Picking up on the conversation about being in charge of your own spirituality, one of the books that keeps coming to mind for me is Frederica Mathewes-Green’s The Illumined Heart: Capture the Vibrant Faith of the Ancient Christians. In this short, pocket-sized book, Frederica uses realistic accounts of ancient Christian’s lives to illustrate the power and focus of ancient Christianity, and how it is sometimes so different than ours. Mathewes-Green makes it clear that she is not putting forth any new five step plan for spirituality or her own spin on an ancient concept. She is just a vessel for repeating the wisdom handed down by our Christian forefathers and foremothers, as she writes, “I hope not to say anything original. If I do, ignore it.”
The best example of this is the sheer fact that two whole chapters of the book are dedicated to returning to a pattern of repentance. Mathewes-Green is no poser: when she wants us to capture the spirituality of ancient Christians she really means it.
Community was a big deal for ancient Christians. Thankfully, it is becoming a big deal again through the use of small groups and other communal ways of organizing the modern church. We still have a long way to go in terms of understanding why we are gathering together. For many of us, myself included, I too often treat small groups like a communal experience: I am gathering together to experience something with other people, like going to the movies or a concert. We share what is going on in our lives and pray for each other, but we seldom take ownership of each other’s spirituality and actually journey together through spiritual darkness or common struggles. Lent and Advent are great teaching moments for our communities to learn how to do the heavy lifting of faith together, and Mathewes-Green spends the majority of the book going over the ways that worship, action and prayer can bind a church community together. Speaking about church communities, she writes:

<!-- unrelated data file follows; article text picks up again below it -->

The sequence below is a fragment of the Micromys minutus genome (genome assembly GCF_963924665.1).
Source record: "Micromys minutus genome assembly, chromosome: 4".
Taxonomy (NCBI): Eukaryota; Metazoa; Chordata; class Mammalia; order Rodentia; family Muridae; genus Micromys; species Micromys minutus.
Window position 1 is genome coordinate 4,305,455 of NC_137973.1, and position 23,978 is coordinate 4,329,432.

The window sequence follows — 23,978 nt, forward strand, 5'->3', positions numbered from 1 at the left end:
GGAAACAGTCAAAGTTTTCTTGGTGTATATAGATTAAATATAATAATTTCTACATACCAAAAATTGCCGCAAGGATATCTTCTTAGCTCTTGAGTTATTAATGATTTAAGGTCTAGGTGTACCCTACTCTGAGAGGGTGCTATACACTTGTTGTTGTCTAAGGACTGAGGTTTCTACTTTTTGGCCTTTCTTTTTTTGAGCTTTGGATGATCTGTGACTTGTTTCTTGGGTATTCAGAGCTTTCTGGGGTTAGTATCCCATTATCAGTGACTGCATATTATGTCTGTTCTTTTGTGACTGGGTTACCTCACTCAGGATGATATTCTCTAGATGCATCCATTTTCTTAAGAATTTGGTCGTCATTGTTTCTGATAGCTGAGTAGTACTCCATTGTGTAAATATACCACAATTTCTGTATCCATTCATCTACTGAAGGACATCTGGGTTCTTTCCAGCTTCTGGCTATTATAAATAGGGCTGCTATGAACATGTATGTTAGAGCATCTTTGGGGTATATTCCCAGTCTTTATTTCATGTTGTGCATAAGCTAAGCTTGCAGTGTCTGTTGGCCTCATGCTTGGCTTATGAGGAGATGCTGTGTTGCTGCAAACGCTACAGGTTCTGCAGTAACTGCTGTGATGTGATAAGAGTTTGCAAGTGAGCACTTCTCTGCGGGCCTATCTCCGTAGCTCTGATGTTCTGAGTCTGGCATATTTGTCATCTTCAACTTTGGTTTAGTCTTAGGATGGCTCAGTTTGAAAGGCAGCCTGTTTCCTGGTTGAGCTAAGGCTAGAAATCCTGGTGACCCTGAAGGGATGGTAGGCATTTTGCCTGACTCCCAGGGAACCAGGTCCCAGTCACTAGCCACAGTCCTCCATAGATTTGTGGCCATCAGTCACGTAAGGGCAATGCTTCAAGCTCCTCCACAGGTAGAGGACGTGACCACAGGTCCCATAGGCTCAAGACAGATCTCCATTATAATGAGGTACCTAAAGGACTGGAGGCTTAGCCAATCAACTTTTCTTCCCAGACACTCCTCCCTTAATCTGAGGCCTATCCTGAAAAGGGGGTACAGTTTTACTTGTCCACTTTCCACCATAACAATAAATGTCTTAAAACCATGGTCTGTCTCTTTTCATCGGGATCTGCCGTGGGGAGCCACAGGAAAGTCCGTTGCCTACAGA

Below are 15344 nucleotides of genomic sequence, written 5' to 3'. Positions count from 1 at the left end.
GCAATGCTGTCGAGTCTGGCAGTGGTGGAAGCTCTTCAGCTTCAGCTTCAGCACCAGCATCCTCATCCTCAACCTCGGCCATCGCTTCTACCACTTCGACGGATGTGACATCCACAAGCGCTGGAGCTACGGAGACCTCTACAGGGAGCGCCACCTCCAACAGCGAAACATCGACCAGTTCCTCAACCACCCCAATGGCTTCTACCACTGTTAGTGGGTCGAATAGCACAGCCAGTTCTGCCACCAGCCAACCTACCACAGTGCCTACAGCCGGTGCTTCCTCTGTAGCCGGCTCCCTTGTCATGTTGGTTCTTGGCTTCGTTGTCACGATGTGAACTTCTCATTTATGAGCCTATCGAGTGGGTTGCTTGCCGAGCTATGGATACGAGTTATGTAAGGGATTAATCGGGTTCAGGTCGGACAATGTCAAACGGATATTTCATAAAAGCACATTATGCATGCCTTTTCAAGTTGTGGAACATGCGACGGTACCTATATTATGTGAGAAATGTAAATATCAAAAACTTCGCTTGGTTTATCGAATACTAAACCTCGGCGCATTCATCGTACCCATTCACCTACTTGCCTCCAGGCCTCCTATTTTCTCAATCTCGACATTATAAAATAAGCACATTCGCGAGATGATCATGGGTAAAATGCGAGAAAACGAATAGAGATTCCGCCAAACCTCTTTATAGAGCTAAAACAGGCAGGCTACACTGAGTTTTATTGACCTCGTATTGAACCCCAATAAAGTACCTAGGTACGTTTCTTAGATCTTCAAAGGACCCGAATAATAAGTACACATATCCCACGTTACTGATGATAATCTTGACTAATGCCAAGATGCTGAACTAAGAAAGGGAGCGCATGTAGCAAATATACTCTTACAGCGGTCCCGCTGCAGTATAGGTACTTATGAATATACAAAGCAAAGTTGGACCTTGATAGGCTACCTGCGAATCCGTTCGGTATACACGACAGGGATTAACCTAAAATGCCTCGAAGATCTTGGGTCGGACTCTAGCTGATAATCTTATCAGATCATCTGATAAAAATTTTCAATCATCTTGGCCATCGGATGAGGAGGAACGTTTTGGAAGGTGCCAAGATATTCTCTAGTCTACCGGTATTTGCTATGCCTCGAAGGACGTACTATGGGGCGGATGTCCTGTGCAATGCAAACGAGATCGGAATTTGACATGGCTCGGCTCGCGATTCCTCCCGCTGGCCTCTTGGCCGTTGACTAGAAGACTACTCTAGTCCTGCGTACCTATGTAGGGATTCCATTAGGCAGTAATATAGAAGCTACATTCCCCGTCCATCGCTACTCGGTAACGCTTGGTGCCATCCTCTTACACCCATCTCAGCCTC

“In communities, at work, and particularly in families, people are put together in something like a three legged race. God means us to cross the finish line together, and all the other people tied together with us play some part in our progress. They are there often times to rouse our stubborn sins to the surface, where we can deal with them and overcome them—striking them in the head and the chest, as St. Theophan says.” (84)
It is hard in our culture to let others play a part in our progress. We are taught in school and in old westerns that a rugged individual can do anything if he just puts his mind to it. What Christ calls us to is different. It’s a togetherness, a sharing of our responsibilities with one another. We are all brothers and sisters, sharpening each other into the persons God has called us to be.
Thomas Turner is an adjunct lecturer of English at Nyack College and the Senior Editor & Publisher of GENERATE Magazine. He writes frequently for The Curator, The Englewood Review of Books, The Master’s Artist and The Other Journal‘s Meditation blog.